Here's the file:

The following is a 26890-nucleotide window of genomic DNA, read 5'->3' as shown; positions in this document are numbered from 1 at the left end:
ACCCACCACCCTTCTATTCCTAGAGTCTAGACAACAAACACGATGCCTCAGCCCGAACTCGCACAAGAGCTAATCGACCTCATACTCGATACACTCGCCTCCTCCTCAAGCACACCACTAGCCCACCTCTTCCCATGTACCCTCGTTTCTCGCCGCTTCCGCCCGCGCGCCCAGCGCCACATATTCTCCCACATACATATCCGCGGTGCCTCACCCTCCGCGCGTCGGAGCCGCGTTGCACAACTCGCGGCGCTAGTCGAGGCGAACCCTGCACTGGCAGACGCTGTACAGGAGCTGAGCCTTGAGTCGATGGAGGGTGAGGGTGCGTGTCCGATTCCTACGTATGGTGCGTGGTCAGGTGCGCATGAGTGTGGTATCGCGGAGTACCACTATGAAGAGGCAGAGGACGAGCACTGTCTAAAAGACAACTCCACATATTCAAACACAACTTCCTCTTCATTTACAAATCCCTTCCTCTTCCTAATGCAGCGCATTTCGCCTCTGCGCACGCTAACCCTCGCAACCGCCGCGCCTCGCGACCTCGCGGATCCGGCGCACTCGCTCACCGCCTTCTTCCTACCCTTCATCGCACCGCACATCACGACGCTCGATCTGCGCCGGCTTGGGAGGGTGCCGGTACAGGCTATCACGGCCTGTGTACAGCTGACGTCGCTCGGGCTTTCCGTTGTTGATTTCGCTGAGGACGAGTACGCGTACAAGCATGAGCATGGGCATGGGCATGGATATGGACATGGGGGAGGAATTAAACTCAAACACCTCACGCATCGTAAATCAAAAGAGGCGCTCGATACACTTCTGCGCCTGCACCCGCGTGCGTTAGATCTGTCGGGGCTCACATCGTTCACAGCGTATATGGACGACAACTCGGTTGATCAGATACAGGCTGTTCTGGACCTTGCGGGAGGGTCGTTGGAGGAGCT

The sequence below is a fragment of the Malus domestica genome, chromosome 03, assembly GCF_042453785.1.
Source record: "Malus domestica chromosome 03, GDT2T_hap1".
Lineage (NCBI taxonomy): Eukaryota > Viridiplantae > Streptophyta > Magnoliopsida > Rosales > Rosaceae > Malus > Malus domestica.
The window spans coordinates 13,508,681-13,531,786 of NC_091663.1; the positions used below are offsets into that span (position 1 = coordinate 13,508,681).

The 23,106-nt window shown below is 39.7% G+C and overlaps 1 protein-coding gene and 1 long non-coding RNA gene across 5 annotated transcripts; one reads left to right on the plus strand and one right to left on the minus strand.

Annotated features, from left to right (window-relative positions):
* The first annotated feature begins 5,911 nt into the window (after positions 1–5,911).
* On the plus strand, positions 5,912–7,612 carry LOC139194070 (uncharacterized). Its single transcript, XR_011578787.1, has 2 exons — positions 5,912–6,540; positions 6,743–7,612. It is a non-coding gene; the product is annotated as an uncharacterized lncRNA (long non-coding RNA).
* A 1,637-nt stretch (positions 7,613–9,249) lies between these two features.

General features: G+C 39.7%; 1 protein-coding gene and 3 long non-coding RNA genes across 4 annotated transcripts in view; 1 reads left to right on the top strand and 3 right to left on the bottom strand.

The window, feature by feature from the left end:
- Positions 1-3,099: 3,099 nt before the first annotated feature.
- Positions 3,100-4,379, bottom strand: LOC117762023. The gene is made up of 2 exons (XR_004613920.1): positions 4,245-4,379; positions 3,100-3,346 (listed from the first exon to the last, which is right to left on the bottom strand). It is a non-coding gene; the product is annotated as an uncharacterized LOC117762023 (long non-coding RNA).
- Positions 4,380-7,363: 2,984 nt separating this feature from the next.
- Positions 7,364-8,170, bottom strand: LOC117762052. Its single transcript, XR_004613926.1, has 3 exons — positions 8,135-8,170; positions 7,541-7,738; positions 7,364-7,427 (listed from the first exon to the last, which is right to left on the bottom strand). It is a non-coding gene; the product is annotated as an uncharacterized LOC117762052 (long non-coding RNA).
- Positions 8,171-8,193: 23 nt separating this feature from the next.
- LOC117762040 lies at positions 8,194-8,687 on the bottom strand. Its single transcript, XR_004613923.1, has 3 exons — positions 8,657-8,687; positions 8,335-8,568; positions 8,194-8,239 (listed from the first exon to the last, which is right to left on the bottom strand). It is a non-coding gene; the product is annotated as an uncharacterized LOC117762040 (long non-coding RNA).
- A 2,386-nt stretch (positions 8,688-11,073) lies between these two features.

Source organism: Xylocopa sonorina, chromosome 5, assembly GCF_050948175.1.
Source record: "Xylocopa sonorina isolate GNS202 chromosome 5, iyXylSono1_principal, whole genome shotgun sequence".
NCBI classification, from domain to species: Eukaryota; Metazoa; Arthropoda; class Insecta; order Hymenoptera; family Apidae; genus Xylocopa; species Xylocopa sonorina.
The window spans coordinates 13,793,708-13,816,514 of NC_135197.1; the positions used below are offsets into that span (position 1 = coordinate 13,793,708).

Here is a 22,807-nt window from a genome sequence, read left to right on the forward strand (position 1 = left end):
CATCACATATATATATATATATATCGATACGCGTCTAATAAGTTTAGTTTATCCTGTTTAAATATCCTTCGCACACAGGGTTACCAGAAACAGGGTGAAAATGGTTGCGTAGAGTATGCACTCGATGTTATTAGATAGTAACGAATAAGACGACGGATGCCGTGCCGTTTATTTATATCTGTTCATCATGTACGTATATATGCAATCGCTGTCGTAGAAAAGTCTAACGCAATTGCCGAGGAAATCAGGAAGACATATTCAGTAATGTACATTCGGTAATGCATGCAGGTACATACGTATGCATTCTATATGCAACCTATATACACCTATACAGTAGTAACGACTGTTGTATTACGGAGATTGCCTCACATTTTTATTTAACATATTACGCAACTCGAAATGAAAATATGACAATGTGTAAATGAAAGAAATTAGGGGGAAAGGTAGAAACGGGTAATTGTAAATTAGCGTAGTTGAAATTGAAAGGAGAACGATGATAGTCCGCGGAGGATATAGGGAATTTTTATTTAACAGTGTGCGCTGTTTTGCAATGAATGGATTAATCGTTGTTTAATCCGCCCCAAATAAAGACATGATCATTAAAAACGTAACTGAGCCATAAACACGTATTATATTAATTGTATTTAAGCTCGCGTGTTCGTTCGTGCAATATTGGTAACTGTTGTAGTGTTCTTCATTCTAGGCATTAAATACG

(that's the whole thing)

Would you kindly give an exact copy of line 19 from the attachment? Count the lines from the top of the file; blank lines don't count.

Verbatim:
- LOC117762040 lies at positions 8,194-8,687 on the bottom strand. Its single transcript, XR_004613923.1, has 3 exons — positions 8,657-8,687; positions 8,335-8,568; positions 8,194-8,239 (listed from the first exon to the last, which is right to left on the bottom strand). It is a non-coding gene; the product is annotated as an uncharacterized LOC117762040 (long non-coding RNA).